How to Get Rid of Slugs in Your Garden

How to Get Rid of Slugs in Your Garden

By Michael Jenkins

At Gardzen, we’re always happy to hear from you—about how your gardens are going, about how you like our products, and about any questions you may have. This week, we heard from a community member with a really interesting question about their container garden:

I bought 20 of the 10 gallon bags on Amazon to grow tomatoes in. They are doing great except for one thing, SLUGS!! I didn't think they would crawl up the bag with it kinda being rough texture, but they are. We have them sitting on river rock, the whole back yard is rock with fabric underneath. Is there any thing I can put on the bags to stop them? Thank you, Susan

First of all—many thanks to Susan for her question! Slugs are a common problem in gardens—they love to eat plants of all kinds, but especially greens and veggies. It sounds like Susan has already taken two good steps in controlling slugs and other garden pests—having a container garden on a rock or gravel portion of the yard helps keep pests of all sorts away, as does having landscaping fabric underneath your gravel, rocks, or mulch. The textured fabric of our containers also helps deter many pests, but it sounds like her yard is home to some really persistent slugs! So, what other options are there for getting rid of slugs in your garden? As it turns out, quite a few and they might be useful to many of us. Let’s dig in!

Let’s start with a warning: while salt does kill slugs and snails, it’s not a particularly nice thing to do and more importantly salt is bad for the soil in your garden. Most plants will die in salty soil, so keep salt away from your garden as much as possible!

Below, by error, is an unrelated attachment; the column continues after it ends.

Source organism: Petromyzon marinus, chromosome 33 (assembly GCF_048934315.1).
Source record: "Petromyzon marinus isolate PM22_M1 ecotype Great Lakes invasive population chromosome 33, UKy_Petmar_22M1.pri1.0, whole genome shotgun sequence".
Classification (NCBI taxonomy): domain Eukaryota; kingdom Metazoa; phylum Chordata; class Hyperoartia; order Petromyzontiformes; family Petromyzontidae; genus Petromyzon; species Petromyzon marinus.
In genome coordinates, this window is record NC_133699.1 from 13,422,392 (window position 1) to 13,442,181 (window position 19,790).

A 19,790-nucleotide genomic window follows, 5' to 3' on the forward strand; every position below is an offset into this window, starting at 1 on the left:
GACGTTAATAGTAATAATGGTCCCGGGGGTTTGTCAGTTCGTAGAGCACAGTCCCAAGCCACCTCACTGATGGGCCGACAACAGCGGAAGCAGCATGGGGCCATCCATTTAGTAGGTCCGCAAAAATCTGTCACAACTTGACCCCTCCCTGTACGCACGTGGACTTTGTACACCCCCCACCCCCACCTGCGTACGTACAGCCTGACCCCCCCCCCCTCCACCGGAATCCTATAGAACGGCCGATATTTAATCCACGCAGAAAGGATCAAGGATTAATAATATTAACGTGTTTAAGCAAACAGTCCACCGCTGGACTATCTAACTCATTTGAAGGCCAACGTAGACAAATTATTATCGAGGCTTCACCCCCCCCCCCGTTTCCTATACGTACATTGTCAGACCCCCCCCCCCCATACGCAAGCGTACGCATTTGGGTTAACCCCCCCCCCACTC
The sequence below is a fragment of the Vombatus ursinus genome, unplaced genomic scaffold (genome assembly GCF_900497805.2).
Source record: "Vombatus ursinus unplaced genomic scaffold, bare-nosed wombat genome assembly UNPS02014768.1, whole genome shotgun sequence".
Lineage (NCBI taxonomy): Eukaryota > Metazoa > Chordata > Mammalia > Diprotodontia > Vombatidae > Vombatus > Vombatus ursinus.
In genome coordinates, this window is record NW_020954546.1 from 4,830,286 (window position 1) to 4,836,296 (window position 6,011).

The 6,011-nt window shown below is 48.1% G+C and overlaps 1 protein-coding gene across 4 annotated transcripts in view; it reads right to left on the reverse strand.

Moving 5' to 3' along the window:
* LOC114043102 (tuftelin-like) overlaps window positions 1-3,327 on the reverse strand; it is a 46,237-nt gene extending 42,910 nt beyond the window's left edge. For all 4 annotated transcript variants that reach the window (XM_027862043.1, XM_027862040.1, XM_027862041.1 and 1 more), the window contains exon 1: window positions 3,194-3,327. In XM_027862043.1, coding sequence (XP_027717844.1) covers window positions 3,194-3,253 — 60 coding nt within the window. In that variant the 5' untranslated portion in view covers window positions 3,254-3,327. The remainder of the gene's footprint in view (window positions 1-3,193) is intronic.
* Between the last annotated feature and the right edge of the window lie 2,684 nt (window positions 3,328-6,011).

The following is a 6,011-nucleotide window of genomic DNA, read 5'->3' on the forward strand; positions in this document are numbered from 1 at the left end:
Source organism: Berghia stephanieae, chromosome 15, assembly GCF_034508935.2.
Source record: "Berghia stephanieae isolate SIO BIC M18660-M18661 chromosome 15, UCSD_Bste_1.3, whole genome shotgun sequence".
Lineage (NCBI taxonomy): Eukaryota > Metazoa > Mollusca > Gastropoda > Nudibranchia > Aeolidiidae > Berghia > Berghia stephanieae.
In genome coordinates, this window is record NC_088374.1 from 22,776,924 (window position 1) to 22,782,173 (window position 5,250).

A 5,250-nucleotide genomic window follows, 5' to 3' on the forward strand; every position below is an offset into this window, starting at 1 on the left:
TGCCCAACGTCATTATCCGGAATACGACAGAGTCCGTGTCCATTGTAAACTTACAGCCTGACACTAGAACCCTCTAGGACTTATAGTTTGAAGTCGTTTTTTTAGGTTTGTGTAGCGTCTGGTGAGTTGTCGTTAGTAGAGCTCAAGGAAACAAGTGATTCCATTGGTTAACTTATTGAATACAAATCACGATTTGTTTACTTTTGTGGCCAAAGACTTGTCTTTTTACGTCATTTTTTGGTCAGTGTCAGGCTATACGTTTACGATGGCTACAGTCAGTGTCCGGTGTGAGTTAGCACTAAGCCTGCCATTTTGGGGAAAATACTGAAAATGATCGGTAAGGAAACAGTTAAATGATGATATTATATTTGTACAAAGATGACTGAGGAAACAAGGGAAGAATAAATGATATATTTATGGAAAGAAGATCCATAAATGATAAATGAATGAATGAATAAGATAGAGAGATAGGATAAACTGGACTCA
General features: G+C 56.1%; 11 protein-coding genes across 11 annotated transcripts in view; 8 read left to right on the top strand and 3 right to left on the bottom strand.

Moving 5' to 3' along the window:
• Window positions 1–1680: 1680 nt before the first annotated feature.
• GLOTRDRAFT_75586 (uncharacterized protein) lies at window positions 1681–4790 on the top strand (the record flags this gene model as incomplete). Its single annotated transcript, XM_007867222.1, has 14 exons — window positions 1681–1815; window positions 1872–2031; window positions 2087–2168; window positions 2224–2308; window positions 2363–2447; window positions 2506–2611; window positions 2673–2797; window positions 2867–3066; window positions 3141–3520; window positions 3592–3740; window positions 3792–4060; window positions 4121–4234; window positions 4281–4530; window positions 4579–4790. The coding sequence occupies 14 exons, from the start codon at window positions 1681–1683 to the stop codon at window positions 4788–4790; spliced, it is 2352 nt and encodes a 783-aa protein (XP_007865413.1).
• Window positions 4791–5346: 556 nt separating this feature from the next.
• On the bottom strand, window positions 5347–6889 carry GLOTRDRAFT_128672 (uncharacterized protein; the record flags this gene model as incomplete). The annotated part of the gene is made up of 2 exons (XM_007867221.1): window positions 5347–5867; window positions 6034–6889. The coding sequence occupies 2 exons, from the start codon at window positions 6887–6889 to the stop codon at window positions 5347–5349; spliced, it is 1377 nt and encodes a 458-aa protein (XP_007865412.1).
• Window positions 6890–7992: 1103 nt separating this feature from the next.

So what else can we do to get rid of slugs in our gardens? As Susan correctly points out, slugs don’t like rough surfaces, which damage their soft slimy bodies and will drive them away. For a low cost solution, spreading used coffee grounds or crushed-up eggshells around your plants and around containers can help keep slugs away. If you can safely lift your containers and put the coffee grounds or eggshells under them it may help too.

Slugs and snails have an interesting reaction to copper—contact with that metal gives them a painful, shocking sensation that repels them without killing them. As a human, sustainable solution, many garden stores offer flat strips of copper or copper tape, which you can wrap around your containers. This creates a barrier that slugs will try to avoid, thus helping to keep them away from your plants. It’s easy to apply and works all season long, unlike the eggshell/coffee grounds trick which requires regular reapplication.

Another relatively affordable option is the beer trick, which has been reliably used by gardeners for generations to get rid of slugs. Burying a relatively deep container in the ground and fill it with beer. Slugs love beer and will attempt to reach it but they’ll drown in the relatively deep liquid. Coffee cans, yogurt/cottage cheese containers, or unused glass jars work well. And you can use cheap beer—slugs don’t appreciate the high-end stuff! Empty the traps and refill them regularly and you’ll quickly get a handle on your slug issues.

Aside from all of these solutions, it’s also good to follow the basics of pest control in the garden: keep debris cleared away (including inside your containers!) and eliminate spaces where slugs can nest. Inspect your plants and containers regularly to make sure pests aren’t hiding there, as well. And give yourself some grace—having critters eating your plants means that your plants are part of the ecosystem around them. This is a thing to be managed, for sure, but nothing to be feared. It’s all part of the journey that is gardening.

If you have any additional ideas or tips for getting ride of slugs in the garden, let us know! We’re always happy to hear from you with garden tips, questions, or ideas. And Susan—please let us know how things turn out and if these tips work for you!

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